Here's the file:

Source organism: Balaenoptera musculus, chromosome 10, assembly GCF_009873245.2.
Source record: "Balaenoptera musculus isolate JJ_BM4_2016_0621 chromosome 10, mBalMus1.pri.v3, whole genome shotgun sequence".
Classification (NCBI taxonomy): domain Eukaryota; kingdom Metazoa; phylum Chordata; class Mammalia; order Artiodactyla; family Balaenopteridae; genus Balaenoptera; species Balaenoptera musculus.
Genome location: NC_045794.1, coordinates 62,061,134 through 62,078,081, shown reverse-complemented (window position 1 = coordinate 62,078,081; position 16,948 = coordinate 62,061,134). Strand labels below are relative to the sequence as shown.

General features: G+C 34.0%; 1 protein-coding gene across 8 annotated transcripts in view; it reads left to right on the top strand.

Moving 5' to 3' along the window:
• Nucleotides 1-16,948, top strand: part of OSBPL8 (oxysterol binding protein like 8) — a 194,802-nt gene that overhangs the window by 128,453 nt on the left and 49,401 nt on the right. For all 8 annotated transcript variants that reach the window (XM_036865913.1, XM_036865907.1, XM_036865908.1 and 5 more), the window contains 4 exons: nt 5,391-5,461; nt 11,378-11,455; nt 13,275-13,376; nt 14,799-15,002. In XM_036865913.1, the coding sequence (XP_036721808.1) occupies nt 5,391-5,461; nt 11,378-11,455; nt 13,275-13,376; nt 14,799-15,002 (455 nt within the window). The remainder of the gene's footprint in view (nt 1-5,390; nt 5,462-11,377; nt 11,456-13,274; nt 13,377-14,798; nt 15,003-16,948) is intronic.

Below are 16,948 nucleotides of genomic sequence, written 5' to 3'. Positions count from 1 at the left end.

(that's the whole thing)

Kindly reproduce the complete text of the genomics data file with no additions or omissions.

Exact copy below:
Source organism: Balaenoptera musculus, chromosome 10, assembly GCF_009873245.2.
Source record: "Balaenoptera musculus isolate JJ_BM4_2016_0621 chromosome 10, mBalMus1.pri.v3, whole genome shotgun sequence".
Classification (NCBI taxonomy): domain Eukaryota; kingdom Metazoa; phylum Chordata; class Mammalia; order Artiodactyla; family Balaenopteridae; genus Balaenoptera; species Balaenoptera musculus.
Genome location: NC_045794.1, coordinates 62,061,134 through 62,078,081, shown reverse-complemented (window position 1 = coordinate 62,078,081; position 16,948 = coordinate 62,061,134). Strand labels below are relative to the sequence as shown.

General features: G+C 34.0%; 1 protein-coding gene across 8 annotated transcripts in view; it reads left to right on the top strand.

Moving 5' to 3' along the window:
• Nucleotides 1-16,948, top strand: part of OSBPL8 (oxysterol binding protein like 8) — a 194,802-nt gene that overhangs the window by 128,453 nt on the left and 49,401 nt on the right. For all 8 annotated transcript variants that reach the window (XM_036865913.1, XM_036865907.1, XM_036865908.1 and 5 more), the window contains 4 exons: nt 5,391-5,461; nt 11,378-11,455; nt 13,275-13,376; nt 14,799-15,002. In XM_036865913.1, the coding sequence (XP_036721808.1) occupies nt 5,391-5,461; nt 11,378-11,455; nt 13,275-13,376; nt 14,799-15,002 (455 nt within the window). The remainder of the gene's footprint in view (nt 1-5,390; nt 5,462-11,377; nt 11,456-13,274; nt 13,377-14,798; nt 15,003-16,948) is intronic.

Below are 16,948 nucleotides of genomic sequence, written 5' to 3'. Positions count from 1 at the left end.